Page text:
Brooklyn Castle, a documentary film that opened in theaters on October 19, tells the winning story of a chess team at Intermediate School 318, in Brooklyn, New York. Most of the students' families do not have much money. But the school has the most successful middle school chess team in the nation.
How did these kings and queens of the board sharpen their skills? "At 318, we have chess classes up to two times a day and up to seven times a week," Pobo Efekoro told TFK. Pobo was 12 years old when filming started. He is now 16. "Chess was school," adds Alexis Paredes, who also stars in the movie.
All the Right Moves
When budget problems hit I.S. 318, Pobo ran for student body president. He pledged to restore after-school programs like chess that budget cuts had threatened to end. "We organized a community campaign," says Pobo, who won the election.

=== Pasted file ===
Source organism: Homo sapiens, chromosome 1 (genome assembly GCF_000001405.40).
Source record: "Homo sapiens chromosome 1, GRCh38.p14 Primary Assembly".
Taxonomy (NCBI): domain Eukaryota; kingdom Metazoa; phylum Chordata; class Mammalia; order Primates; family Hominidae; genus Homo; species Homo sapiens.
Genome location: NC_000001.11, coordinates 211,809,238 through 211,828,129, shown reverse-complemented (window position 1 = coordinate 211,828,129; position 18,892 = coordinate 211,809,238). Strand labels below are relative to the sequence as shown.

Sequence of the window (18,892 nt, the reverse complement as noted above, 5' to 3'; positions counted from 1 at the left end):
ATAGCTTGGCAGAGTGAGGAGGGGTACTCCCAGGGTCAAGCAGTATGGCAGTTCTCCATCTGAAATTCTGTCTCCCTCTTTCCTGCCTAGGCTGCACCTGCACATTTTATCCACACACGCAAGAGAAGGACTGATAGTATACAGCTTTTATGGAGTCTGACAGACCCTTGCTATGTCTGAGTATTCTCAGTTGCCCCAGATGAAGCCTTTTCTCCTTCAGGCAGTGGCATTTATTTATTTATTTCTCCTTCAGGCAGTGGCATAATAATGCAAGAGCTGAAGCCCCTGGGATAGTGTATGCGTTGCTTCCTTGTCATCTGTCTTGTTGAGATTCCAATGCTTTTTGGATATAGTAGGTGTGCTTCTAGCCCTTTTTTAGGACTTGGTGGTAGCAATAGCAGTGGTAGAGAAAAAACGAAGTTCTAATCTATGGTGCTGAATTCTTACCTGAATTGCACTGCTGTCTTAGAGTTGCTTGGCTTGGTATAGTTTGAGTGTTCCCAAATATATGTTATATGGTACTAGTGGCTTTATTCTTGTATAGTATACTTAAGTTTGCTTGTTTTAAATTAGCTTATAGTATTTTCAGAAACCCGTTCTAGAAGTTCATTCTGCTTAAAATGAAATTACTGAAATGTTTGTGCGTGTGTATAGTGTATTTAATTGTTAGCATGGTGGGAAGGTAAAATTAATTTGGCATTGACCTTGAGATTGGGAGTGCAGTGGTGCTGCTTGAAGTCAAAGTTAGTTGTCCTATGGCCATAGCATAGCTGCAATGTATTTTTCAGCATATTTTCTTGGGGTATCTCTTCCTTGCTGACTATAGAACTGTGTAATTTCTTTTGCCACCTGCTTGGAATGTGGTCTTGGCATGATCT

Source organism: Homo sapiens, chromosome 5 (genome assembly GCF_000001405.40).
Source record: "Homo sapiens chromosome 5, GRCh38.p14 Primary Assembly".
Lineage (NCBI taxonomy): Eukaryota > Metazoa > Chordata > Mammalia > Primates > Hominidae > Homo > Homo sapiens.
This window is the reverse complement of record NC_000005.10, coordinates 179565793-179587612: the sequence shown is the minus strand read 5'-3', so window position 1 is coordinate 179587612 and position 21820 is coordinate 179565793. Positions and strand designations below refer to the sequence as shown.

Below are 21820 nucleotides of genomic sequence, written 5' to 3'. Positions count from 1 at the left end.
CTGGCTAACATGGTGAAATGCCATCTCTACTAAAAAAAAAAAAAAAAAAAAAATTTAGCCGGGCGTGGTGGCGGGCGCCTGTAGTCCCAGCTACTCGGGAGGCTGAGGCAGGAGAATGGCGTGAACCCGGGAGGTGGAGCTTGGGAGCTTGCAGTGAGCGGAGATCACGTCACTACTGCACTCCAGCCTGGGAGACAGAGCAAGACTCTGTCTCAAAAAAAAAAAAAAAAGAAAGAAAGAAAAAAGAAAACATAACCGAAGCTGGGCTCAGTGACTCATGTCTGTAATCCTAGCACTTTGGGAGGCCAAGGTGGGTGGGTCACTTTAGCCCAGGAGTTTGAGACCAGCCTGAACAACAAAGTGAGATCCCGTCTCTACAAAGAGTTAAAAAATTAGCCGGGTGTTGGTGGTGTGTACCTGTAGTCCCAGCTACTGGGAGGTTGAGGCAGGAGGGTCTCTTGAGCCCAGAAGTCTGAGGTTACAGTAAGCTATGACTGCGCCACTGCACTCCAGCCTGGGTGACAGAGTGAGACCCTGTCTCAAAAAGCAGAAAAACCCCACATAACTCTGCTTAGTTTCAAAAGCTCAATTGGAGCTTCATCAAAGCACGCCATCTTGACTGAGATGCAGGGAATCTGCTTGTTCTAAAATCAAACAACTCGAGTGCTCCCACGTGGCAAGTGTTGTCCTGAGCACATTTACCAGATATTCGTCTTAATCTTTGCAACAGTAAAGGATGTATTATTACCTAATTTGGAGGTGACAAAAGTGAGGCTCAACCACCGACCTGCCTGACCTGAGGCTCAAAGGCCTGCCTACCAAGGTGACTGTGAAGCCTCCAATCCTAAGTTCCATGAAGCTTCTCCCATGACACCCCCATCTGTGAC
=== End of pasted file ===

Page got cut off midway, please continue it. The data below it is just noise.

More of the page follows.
The campaign worked, and some of the programs were restored. I.S. 318's winning streak continued when its chess team came in first at the junior high nationals. "When you set your goals high, you're going to get a result," says Pobo.
These tip-top players hope the movie shows that playing chess is about more than the thrill of competition. The game helps develop problem-solving and concentration skills. "When you're playing in a deep game and feeling that every move you make is perfect—that's the best part of chess," says Justus Williams, 14. "Win or lose, you're going to get better from that."
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